Adventures on a Visa Run in Thailand!

I am writing this post out of sequence as I didn’t get the time to blog about it when I was travelling. I am a bit of a lazy blogger and get carried away enjoying my surroundings instead of blogging about it.
Now woefully behind in my posts and with a bit of spare time on my hands I am hoping to catch up.
Before leaving Thailand last month the Boss and I were faced with the dilemma of soon to be expiring visas. We could have gone to the immigration department and requested a 1 month extension. This would have been a pretty straightforward exercise involving a couple of hours and a fee of THB2000 each.
However as we had a double entry visa and always wanting to visit new places we thought we would follow in the footsteps of countless other expats in Thailand and do the “Visa Run”.
This involves crossing the border into a neighbouring country, in this case Cambodia and then reentering Thailand with another 2 month stamp on the passport.
Some people do all this in a day and as soon as they have set foot in Cambodia immediately turn around and re-enter Thailand.
To us though it seemed like a long way to go for a day and as the border crossing of choice, Poipet is close to Siem Reap, home of the world heritage site of Angkor Wat, a long time resident on my bucket list, we decided to make a proper trip of it and spend a few days exploring the ruins of Angkor.
The next decision was how to get there. Flying was immediately crossed off the list as at THB12000 each it was not an inexpensive option.
A quick search on Google threw up horror story after horror story about traveling to Cambodia by land and crossing through Poipet. The reports made Poipet sound like a rough and dangerous wild west town from the cowboy films of old.
Fearing for our lives, or at the least the contents of our wallets, we decided to approach a travel agent and find an organized tour. This also didn’t seem easy as it involved switching from private taxi, to minibus, to hot air balloon, then a 3 day trek by camel (just joking) and it also wasn’t cheap. Our research had shown that the cost of a Visa to Cambodia was only US$20 but the travel agent was quoting an amount equivalent to 3 times that amount.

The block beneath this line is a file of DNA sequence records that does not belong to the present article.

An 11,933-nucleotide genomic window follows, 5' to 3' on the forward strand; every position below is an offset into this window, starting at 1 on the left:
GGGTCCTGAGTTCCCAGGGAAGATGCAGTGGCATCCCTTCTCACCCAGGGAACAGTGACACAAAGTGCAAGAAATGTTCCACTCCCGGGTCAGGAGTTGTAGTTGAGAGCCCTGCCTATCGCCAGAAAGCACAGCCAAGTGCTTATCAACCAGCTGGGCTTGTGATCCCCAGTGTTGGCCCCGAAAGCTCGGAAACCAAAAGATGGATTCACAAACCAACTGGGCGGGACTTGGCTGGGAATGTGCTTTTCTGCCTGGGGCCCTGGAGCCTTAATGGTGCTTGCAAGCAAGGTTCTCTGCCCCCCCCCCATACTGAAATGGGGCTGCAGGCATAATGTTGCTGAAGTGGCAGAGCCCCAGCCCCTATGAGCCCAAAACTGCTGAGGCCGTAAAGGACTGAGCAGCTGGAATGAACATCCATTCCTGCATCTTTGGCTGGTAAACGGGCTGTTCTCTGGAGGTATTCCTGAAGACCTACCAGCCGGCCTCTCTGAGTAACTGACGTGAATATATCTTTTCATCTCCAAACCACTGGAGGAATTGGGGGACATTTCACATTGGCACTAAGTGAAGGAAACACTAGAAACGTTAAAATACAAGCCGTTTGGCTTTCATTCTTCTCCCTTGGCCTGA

Telling her we would think about it we wandered the streets in a confused daze before coming to the conclusion that we would give it a try on our own. How bad could it be after all? We like to consider ourselves seasoned travelers, and we have watched every episode of Scam City. What is the worse that can happen?
So the next morning we caught the 6.15am government bus from Ekkamai Bus stand for the princely sum of THB240 each (including a bottle of water! Bargain!) and enjoyed a very pleasant 5 hour journey through the Thai countryside to Poipet accompanied by mainly Thais and Cambodians but also a scattering of foreigners.
After a few stops at various country towns and also at an Army checkpoint where the very polite Military Policeman hauled off two Thais from the bus, we finally arrived in the border town of Aranyaprathet on the Thai side of the border. The bus pulled up outside a white building covered in signs saying “Cambodia Visa”. Being forewarned by the numerous scam reports on Tripadvisor we knew not to pay attention to these signs or the couple of touts half- heartedly beckoning us into the building. Come on guys, if you want to scam an innocent young tourist like me you are going to have to try harder than that!
Retrieving our bags from the luggage bay under the bus we headed off towards the Thai border post a couple of hundred metres away. This bit we knew to be straightforward, after all, the journey to the “dark side” would start once we had crossed into Cambodia (or so the internet reports would have us believe).
Receiving our exit stamp from the Thai authorities we nervously took our first steps into the no-man’s land between Thailand and Cambodia.
“Please cross the road and apply for your visa on the right hand side” we were told by a smiling friendly looking man standing outside.
We followed his directions and sure enough after about 50 metres we found the Cambodian Visa office. A number of foreign back packers were already there filling out forms and after completing ours we presented them to the Cambodian border official together with the required US$20 each. Pointing to a handwritten sign taped to the counter he told me I have to pay an extra THB100 each. Sensing that things would not go smoothly if I didn’t comply I handed over THB200 and he told me to wait a couple of minutes.
I told the Boss what had happened and we started to have a doubt as to whether anyone else was having to pay the “tea money”. It wasn’t the amount, just that we hate the idea of being the only ones to be conned. If everyone has been conned it is much more acceptable!
I asked a fellow traveler from Belgium if he had to pay and he said he had also paid. However he was a much more charitable soul then me and said “it doesn’t matter, these guys aren’t paid much. They need to supplement their income” (Note to self: must work on my Mother Teresa qualities).